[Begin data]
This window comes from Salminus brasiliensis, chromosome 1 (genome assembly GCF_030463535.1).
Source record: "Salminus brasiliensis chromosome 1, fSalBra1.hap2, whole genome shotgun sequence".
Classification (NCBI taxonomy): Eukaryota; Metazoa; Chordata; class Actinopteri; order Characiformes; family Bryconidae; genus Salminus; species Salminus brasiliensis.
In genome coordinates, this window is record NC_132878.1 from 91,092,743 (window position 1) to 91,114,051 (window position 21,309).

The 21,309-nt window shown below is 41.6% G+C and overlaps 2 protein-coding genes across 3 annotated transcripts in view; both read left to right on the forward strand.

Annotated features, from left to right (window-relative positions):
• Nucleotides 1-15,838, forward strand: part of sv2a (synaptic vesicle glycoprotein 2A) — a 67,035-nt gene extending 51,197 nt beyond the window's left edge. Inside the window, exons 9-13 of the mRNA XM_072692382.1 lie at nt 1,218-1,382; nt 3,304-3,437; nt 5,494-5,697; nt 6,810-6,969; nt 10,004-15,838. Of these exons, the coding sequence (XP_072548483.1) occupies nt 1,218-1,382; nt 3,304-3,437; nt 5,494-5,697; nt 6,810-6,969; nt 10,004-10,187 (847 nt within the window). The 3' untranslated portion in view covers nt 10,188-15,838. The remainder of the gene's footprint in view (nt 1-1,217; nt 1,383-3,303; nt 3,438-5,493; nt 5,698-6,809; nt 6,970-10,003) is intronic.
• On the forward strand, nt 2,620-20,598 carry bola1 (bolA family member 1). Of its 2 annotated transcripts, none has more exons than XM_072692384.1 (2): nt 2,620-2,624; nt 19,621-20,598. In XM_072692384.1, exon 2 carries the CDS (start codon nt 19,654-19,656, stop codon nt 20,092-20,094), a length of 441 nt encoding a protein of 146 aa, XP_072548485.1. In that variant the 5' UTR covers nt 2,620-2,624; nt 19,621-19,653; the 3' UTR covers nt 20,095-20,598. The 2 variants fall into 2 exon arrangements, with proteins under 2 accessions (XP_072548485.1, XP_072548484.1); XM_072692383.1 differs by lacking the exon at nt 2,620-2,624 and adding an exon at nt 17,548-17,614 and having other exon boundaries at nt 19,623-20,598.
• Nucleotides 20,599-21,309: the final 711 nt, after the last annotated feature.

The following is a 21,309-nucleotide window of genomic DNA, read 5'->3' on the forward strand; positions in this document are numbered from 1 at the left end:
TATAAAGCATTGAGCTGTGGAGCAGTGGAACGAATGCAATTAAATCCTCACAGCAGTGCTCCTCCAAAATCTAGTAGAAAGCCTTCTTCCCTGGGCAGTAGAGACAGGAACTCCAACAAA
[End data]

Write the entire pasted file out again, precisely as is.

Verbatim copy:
This window comes from Salminus brasiliensis, chromosome 1 (genome assembly GCF_030463535.1).
Source record: "Salminus brasiliensis chromosome 1, fSalBra1.hap2, whole genome shotgun sequence".
Classification (NCBI taxonomy): Eukaryota; Metazoa; Chordata; class Actinopteri; order Characiformes; family Bryconidae; genus Salminus; species Salminus brasiliensis.
In genome coordinates, this window is record NC_132878.1 from 91,092,743 (window position 1) to 91,114,051 (window position 21,309).

The 21,309-nt window shown below is 41.6% G+C and overlaps 2 protein-coding genes across 3 annotated transcripts in view; both read left to right on the forward strand.

Annotated features, from left to right (window-relative positions):
• Nucleotides 1-15,838, forward strand: part of sv2a (synaptic vesicle glycoprotein 2A) — a 67,035-nt gene extending 51,197 nt beyond the window's left edge. Inside the window, exons 9-13 of the mRNA XM_072692382.1 lie at nt 1,218-1,382; nt 3,304-3,437; nt 5,494-5,697; nt 6,810-6,969; nt 10,004-15,838. Of these exons, the coding sequence (XP_072548483.1) occupies nt 1,218-1,382; nt 3,304-3,437; nt 5,494-5,697; nt 6,810-6,969; nt 10,004-10,187 (847 nt within the window). The 3' untranslated portion in view covers nt 10,188-15,838. The remainder of the gene's footprint in view (nt 1-1,217; nt 1,383-3,303; nt 3,438-5,493; nt 5,698-6,809; nt 6,970-10,003) is intronic.
• On the forward strand, nt 2,620-20,598 carry bola1 (bolA family member 1). Of its 2 annotated transcripts, none has more exons than XM_072692384.1 (2): nt 2,620-2,624; nt 19,621-20,598. In XM_072692384.1, exon 2 carries the CDS (start codon nt 19,654-19,656, stop codon nt 20,092-20,094), a length of 441 nt encoding a protein of 146 aa, XP_072548485.1. In that variant the 5' UTR covers nt 2,620-2,624; nt 19,621-19,653; the 3' UTR covers nt 20,095-20,598. The 2 variants fall into 2 exon arrangements, with proteins under 2 accessions (XP_072548485.1, XP_072548484.1); XM_072692383.1 differs by lacking the exon at nt 2,620-2,624 and adding an exon at nt 17,548-17,614 and having other exon boundaries at nt 19,623-20,598.
• Nucleotides 20,599-21,309: the final 711 nt, after the last annotated feature.

The following is a 21,309-nucleotide window of genomic DNA, read 5'->3' on the forward strand; positions in this document are numbered from 1 at the left end:
TATAAAGCATTGAGCTGTGGAGCAGTGGAACGAATGCAATTAAATCCTCACAGCAGTGCTCCTCCAAAATCTAGTAGAAAGCCTTCTTCCCTGGGCAGTAGAGACAGGAACTCCAACAAA